The Biennale has showed from the last edition, the will to confront with other cultures that mastered a thousand-year-old tradition of paper usage, this is thereason why in 2018 China was invited as a guest country, and always following this new line of cultural interaction the 2020 edition will host Japan.
Japan is second only to China as far as the tradition of paper used in and for the most varied ways is concerned.
Tradition and Innovation
The Washi, so called Japanese paper, has achieved the rights to be part of the oral and intangible Cultural Heritage of Humanity of Unesco from 2014. This paper is commonly used for traditional arts such as Ikebana, the art of floral composition, or Origami, the art of folding paper, or Shodō, the famous Japanese art of calligraphy, even to Sumi- a monochromatic pictorial style that can just be performed on this type of Japanese paper.
The paper is part of the Japanese tradition not only in the artistic but also in the architectural field, in this context it is mandatory to make an honorable mention for the architect Shigeru Ban, who has made cardboard and paper his stylistic code, becoming today the more famous and important architect who uses these materials both for humanitarian purposes (he dedicates himself to situations of hardship and urgent need to build structures and housing quickly) and to museums or large complexes such as the one built in L'Aquila after the earthquake.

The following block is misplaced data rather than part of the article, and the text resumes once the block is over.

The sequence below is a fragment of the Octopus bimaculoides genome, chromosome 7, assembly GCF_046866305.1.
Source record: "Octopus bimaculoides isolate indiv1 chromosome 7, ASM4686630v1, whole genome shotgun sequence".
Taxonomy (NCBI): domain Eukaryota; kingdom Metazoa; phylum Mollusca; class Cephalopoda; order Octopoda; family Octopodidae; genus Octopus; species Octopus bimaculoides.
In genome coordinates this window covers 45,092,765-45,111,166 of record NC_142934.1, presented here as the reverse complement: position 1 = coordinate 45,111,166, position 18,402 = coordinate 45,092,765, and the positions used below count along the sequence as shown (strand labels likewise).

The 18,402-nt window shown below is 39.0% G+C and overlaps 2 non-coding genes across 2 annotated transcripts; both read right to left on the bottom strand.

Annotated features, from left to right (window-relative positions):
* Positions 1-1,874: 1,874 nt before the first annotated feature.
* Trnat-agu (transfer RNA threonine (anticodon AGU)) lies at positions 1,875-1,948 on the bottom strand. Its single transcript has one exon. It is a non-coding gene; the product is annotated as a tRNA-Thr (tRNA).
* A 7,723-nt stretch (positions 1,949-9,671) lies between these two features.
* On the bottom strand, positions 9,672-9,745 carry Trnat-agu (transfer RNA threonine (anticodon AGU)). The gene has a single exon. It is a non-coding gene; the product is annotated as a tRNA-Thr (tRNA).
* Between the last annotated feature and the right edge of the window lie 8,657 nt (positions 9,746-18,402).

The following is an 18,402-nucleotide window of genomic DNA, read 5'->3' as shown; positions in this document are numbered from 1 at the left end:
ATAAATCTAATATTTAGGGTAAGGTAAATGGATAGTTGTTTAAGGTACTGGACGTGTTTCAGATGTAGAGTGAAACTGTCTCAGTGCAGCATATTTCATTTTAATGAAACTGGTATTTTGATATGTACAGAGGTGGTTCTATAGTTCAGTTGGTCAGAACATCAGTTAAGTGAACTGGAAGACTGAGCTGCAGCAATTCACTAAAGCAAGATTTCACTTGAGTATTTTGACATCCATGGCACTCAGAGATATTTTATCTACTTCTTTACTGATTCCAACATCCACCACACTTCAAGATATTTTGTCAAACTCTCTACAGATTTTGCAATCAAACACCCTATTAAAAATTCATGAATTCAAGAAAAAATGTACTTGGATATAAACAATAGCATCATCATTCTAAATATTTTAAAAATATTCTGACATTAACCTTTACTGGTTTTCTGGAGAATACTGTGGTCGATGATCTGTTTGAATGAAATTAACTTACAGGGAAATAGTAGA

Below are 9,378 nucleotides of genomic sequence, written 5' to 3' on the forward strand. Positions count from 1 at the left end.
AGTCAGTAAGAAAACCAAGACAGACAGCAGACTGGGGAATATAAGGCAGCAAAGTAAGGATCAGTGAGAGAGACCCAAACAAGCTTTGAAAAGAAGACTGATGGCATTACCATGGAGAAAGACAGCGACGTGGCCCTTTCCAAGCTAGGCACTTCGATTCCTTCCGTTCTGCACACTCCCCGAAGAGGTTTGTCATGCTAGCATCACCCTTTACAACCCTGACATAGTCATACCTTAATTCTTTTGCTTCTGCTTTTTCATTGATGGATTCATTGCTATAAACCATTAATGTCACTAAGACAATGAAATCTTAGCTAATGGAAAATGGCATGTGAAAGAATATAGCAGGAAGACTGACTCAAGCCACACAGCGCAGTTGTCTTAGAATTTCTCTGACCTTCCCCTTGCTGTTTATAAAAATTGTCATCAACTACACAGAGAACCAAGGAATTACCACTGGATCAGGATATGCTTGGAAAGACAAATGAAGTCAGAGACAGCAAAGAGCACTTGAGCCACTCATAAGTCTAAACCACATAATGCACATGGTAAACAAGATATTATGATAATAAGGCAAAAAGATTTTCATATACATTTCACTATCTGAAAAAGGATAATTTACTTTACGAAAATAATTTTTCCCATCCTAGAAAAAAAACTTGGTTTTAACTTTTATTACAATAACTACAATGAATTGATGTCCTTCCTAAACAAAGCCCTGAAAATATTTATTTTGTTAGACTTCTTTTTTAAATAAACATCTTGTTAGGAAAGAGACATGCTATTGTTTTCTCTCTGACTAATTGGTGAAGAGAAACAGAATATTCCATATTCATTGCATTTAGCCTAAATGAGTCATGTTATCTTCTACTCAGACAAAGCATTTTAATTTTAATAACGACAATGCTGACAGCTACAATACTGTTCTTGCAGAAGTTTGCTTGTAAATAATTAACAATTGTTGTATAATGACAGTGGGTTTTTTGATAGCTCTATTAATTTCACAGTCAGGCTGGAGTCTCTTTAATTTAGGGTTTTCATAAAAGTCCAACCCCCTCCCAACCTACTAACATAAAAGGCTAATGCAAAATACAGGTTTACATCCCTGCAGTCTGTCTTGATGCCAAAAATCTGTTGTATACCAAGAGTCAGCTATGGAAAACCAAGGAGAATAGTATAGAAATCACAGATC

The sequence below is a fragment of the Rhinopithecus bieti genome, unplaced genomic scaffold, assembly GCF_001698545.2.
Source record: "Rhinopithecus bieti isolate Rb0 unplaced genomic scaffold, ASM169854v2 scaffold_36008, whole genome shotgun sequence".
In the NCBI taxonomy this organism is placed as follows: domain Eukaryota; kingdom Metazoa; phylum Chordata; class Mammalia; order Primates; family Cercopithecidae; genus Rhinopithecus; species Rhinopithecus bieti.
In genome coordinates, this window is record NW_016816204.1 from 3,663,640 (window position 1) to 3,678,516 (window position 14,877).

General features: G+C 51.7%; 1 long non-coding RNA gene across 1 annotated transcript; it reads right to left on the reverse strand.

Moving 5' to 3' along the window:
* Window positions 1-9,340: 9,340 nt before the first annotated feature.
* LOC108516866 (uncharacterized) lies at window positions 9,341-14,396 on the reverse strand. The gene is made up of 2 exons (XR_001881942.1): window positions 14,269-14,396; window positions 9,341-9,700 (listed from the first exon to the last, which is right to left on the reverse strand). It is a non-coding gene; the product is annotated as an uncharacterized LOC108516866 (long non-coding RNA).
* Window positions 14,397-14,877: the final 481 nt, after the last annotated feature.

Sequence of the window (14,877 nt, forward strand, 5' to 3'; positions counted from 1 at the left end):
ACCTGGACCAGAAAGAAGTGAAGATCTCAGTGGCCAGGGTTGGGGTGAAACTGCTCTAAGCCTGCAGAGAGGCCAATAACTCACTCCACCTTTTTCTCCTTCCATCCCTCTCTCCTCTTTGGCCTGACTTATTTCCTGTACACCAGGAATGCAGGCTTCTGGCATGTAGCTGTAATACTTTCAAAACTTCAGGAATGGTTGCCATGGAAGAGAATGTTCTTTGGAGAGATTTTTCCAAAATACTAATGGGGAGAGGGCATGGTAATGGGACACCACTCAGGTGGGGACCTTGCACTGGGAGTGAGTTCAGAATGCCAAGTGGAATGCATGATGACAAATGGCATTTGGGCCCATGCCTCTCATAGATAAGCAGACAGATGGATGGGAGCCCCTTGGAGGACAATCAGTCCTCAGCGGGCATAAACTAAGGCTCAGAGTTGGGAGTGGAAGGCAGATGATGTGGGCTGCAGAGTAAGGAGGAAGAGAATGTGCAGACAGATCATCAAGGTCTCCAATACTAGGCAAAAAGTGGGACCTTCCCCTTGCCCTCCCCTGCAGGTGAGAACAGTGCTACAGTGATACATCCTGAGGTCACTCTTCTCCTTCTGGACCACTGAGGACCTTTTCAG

To give a voice to this tradition are waited Japanese figureheads of institutional and artistic importance. Biennale’s commitment is also the one to realise, thanks to a collaboration with an Italian and a Japanese university, a pavilion dedicated to Japanese art, naturally constructed with the materials that are protagonists of the event, so as to create a particular and unique focus on the Japanese artworks and artists.